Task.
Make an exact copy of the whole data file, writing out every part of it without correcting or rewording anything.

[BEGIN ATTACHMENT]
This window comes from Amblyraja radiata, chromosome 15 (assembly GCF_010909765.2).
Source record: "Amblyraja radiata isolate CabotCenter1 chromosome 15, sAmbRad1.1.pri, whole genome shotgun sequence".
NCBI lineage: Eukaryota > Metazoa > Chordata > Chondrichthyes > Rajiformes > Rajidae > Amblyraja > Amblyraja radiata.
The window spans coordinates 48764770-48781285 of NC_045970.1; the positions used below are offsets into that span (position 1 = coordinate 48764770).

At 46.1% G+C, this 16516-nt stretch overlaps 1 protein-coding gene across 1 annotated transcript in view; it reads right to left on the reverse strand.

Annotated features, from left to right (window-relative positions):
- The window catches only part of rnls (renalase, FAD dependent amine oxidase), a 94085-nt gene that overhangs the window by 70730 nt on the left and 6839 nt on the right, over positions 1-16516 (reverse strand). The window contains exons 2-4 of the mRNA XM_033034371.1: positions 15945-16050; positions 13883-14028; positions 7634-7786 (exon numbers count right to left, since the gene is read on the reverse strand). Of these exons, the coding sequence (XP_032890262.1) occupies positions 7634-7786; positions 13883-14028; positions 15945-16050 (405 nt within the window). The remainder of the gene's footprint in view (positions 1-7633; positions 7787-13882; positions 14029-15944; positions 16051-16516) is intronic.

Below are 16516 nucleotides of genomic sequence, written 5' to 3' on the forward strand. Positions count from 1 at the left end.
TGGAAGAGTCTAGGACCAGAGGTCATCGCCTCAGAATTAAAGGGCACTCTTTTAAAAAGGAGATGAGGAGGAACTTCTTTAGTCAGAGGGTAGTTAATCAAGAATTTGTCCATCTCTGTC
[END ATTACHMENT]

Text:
This window comes from Amblyraja radiata, chromosome 15 (assembly GCF_010909765.2).
Source record: "Amblyraja radiata isolate CabotCenter1 chromosome 15, sAmbRad1.1.pri, whole genome shotgun sequence".
NCBI lineage: Eukaryota > Metazoa > Chordata > Chondrichthyes > Rajiformes > Rajidae > Amblyraja > Amblyraja radiata.
The window spans coordinates 48764770-48781285 of NC_045970.1; the positions used below are offsets into that span (position 1 = coordinate 48764770).

At 46.1% G+C, this 16516-nt stretch overlaps 1 protein-coding gene across 1 annotated transcript in view; it reads right to left on the reverse strand.

Annotated features, from left to right (window-relative positions):
- The window catches only part of rnls (renalase, FAD dependent amine oxidase), a 94085-nt gene that overhangs the window by 70730 nt on the left and 6839 nt on the right, over positions 1-16516 (reverse strand). The window contains exons 2-4 of the mRNA XM_033034371.1: positions 15945-16050; positions 13883-14028; positions 7634-7786 (exon numbers count right to left, since the gene is read on the reverse strand). Of these exons, the coding sequence (XP_032890262.1) occupies positions 7634-7786; positions 13883-14028; positions 15945-16050 (405 nt within the window). The remainder of the gene's footprint in view (positions 1-7633; positions 7787-13882; positions 14029-15944; positions 16051-16516) is intronic.

Below are 16516 nucleotides of genomic sequence, written 5' to 3' on the forward strand. Positions count from 1 at the left end.
TGGAAGAGTCTAGGACCAGAGGTCATCGCCTCAGAATTAAAGGGCACTCTTTTAAAAAGGAGATGAGGAGGAACTTCTTTAGTCAGAGGGTAGTTAATCAAGAATTTGTCCATCTCTGTC